About five or six years ago I ran into “dynamic stretching”. Actually I already knew what it was, since it’s a stable in many sports to do some “swinging”, but that’s a different story.
Over the years it went from being something that would make people stop and stare at the gym, to a completely ordinary thing. Along the way came specific mobility training and Kelly Starrett who started his mobility project about four years ago.
While there’s no doubt in my mind that some form of mobility work can be beneficial to most people, it’s gotten downright ridiculous. I regularly see very weak people, who can squat down, knees to armpits spend half an hour doing “mobility” before they go on to squat 60kg.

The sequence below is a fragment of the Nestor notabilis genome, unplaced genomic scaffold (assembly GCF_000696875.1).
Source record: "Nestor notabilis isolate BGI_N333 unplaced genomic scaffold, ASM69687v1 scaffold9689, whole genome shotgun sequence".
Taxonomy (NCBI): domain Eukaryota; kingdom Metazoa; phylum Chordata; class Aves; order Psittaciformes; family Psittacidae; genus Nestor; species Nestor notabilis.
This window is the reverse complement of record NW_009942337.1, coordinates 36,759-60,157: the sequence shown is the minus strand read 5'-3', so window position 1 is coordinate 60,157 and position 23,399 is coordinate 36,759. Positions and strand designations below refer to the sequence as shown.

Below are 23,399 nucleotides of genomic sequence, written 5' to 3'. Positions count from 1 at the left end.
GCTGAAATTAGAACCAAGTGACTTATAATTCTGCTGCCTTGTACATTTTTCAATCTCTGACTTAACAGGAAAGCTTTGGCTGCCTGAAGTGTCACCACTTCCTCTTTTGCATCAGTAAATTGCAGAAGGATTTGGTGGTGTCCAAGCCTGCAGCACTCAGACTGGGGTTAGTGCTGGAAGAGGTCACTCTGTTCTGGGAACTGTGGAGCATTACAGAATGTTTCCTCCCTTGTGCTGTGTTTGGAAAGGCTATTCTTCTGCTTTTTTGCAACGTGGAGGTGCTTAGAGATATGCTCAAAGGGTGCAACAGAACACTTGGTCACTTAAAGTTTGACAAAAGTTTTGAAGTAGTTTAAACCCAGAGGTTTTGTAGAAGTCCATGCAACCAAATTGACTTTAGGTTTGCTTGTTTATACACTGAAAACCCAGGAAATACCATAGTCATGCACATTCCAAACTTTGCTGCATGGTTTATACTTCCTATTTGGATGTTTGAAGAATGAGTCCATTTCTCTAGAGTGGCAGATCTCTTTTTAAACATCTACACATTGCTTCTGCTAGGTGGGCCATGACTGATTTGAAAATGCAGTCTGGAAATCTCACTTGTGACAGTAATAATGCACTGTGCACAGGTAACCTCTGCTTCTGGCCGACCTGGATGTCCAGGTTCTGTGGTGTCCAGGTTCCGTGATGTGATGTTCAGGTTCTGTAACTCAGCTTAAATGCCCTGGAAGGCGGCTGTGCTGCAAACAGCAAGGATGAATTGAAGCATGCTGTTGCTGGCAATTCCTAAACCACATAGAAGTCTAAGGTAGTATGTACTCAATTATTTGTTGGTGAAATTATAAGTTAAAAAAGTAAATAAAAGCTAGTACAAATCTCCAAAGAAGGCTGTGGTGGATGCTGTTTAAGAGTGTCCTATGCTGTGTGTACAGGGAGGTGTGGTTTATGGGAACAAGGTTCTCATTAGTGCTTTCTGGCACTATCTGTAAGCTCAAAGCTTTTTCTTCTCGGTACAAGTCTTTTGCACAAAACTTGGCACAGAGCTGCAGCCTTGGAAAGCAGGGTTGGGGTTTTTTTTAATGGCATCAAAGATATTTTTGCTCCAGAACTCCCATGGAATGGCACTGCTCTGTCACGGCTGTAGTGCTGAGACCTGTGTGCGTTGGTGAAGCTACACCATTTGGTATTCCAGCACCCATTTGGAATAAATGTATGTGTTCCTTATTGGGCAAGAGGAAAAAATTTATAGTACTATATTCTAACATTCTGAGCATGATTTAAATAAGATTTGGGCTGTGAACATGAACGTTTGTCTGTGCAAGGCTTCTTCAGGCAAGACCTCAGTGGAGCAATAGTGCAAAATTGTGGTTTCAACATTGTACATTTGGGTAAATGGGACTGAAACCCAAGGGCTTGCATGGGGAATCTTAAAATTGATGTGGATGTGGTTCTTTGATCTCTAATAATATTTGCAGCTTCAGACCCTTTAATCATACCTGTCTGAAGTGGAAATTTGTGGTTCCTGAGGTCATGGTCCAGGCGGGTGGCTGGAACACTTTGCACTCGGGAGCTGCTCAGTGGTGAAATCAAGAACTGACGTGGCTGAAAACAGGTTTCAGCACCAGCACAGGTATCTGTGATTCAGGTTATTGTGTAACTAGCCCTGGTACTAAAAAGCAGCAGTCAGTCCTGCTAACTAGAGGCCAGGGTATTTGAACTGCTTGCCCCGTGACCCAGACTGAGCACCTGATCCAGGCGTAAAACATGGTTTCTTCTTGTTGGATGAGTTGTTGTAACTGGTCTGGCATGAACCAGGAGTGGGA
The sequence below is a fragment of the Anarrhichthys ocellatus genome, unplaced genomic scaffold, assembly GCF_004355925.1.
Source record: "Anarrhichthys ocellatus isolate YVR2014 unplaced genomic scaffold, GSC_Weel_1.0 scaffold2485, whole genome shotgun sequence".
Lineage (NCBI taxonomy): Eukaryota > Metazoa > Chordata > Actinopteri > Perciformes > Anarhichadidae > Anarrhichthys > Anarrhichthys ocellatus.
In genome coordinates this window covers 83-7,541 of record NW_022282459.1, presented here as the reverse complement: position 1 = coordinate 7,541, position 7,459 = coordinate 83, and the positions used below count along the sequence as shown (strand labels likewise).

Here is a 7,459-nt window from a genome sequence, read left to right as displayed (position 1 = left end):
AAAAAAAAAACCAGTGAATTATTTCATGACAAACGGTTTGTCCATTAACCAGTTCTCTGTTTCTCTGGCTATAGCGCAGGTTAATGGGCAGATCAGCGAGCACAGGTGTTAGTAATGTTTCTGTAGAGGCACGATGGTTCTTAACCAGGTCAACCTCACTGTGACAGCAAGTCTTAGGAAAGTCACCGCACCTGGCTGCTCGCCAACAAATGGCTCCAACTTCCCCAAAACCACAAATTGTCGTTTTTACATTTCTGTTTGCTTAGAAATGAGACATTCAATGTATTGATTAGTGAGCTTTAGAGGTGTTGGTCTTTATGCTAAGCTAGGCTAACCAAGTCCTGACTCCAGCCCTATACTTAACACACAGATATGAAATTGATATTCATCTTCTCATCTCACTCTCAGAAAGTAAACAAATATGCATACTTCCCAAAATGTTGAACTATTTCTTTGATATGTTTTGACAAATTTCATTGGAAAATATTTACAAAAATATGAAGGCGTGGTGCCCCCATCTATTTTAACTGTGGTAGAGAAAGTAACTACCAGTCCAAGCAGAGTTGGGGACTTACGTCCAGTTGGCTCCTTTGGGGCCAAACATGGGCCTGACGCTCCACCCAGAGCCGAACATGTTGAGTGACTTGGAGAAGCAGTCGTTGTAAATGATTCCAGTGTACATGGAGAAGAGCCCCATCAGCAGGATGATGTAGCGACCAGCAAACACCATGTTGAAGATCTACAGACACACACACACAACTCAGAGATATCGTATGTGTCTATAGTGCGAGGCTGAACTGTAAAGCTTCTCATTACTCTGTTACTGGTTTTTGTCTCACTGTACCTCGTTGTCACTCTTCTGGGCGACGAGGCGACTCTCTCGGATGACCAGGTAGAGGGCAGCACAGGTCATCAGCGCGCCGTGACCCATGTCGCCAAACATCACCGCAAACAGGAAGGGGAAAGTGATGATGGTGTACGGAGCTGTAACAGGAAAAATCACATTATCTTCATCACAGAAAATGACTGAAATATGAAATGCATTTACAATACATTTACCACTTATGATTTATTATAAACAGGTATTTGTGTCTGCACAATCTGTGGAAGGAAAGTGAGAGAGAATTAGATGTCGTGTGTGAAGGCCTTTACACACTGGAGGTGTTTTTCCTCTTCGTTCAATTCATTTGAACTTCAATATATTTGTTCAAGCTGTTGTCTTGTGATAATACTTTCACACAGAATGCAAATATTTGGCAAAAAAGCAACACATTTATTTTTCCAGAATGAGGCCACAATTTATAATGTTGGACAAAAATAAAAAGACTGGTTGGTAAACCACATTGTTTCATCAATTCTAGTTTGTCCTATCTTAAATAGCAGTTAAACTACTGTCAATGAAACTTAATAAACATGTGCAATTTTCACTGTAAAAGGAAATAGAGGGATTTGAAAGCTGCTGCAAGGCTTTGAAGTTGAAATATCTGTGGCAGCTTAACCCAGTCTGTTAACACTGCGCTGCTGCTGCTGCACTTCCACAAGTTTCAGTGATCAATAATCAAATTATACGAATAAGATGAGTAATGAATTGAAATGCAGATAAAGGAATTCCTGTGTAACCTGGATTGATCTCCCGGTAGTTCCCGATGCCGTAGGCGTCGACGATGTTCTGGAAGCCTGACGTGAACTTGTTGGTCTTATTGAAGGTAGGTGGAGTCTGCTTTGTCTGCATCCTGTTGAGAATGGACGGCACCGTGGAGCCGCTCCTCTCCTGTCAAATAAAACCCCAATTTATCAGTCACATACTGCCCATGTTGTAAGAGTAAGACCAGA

Without strength in the end positions, all the mobility in the world will do next to nothing. Similar to cardio – without a certain amount of strength, extreme mobility isn’t really that impressive.
Obviously, you need *enough* mobility to get into good positions, but that’s it. Excess mobility will not translate into better performance. Excess strength will.
As with anything in training, it’s important to know your goals and prioritize accordingly. Unless you have very specific (major) issues, spending more than 10-15% of your total training time on mobility is probably a waste of time – unless you want to be a contortionist that is.
Try out this for an eye-opener:
- Time the amount of mobility work you do over a week
- Time the amount of strength training you do over a week
- Time the amount of cardio you do over a week
Compare the three numbers and adjust accordingly.